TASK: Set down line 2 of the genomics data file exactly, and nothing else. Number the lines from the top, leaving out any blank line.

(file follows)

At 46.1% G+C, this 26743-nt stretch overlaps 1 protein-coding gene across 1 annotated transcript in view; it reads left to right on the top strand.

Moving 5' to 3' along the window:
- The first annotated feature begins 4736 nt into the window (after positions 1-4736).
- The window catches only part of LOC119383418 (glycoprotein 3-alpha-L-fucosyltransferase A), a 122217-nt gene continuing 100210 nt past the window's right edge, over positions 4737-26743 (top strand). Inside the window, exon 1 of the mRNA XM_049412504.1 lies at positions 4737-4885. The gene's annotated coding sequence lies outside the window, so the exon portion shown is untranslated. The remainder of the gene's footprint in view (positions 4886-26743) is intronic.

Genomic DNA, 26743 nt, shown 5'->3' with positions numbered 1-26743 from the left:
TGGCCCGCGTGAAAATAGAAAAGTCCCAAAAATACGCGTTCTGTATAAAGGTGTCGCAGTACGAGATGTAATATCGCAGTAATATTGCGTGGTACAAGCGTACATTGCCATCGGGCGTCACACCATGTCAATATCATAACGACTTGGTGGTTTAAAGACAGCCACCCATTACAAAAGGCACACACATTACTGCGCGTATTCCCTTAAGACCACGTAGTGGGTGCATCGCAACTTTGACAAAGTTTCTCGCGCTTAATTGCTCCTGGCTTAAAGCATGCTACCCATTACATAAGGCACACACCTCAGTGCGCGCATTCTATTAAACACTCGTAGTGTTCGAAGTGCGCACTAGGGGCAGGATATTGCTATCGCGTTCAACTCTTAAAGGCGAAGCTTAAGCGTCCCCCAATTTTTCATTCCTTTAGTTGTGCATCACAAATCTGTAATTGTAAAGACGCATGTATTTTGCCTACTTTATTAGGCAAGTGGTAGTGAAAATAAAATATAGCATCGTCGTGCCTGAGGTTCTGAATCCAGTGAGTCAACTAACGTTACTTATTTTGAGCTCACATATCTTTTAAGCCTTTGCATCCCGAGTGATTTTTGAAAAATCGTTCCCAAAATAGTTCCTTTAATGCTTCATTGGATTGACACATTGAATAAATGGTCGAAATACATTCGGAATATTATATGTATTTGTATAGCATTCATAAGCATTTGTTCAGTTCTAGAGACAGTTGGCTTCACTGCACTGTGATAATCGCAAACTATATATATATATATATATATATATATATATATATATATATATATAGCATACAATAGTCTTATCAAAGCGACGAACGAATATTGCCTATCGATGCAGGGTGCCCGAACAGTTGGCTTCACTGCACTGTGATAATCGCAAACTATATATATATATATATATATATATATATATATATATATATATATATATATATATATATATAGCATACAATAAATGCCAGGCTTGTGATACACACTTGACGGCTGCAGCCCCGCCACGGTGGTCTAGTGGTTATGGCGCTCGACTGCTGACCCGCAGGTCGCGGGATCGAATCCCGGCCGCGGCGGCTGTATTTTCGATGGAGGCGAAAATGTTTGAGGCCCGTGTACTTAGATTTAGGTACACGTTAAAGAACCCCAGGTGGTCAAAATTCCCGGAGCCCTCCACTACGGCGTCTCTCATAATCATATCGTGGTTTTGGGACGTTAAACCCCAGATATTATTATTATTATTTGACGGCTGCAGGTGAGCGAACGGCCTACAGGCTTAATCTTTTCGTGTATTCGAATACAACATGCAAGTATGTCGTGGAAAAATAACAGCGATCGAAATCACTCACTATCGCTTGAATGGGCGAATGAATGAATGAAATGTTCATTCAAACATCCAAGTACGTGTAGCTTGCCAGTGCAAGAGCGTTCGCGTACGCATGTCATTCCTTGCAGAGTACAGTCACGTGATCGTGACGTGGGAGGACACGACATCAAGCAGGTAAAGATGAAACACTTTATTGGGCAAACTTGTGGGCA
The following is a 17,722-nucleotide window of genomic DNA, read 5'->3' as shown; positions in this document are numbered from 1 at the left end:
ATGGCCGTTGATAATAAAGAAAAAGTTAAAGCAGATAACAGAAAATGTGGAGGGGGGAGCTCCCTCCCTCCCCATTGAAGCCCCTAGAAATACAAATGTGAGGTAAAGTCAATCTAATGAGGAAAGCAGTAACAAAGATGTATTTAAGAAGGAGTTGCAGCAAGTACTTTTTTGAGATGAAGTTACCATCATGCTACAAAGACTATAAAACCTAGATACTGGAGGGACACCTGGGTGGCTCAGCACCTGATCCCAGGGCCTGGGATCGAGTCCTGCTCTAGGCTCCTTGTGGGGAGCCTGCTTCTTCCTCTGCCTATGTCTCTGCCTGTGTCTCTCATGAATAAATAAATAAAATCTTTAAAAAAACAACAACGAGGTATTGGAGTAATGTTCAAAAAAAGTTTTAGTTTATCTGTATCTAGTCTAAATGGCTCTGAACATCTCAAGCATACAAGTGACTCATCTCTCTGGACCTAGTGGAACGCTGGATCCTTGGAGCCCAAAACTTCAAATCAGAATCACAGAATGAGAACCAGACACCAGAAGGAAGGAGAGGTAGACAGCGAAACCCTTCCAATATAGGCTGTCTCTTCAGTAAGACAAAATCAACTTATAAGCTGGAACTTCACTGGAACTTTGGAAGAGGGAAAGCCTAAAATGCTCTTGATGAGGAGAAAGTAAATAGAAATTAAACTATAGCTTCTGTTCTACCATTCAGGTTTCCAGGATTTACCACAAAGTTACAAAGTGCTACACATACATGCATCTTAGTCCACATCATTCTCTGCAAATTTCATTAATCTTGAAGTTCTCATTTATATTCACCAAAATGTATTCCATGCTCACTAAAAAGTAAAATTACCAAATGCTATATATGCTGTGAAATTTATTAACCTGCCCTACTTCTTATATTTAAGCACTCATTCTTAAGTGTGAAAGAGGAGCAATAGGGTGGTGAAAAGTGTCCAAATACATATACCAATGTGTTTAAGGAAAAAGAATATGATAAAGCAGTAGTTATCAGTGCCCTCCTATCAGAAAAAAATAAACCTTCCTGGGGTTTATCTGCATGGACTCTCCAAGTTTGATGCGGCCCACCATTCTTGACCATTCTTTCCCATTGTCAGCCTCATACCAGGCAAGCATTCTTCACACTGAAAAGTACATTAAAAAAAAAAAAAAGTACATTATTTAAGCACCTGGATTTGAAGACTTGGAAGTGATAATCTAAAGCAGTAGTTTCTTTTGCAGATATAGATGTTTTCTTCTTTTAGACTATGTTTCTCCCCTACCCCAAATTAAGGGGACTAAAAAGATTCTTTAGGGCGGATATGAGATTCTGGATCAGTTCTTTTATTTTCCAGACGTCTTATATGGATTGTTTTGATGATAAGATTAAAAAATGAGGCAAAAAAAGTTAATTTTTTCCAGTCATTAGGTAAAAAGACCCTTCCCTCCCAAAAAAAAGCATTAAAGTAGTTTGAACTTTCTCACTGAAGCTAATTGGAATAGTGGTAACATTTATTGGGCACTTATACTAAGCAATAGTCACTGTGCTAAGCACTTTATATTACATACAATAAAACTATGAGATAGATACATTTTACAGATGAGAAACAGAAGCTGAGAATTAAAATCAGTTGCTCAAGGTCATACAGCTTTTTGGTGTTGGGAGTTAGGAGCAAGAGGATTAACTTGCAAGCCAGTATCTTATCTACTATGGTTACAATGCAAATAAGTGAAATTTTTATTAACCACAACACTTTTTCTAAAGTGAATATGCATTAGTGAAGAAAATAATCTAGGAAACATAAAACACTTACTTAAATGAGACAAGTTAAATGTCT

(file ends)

Moving 5' to 3' along the window: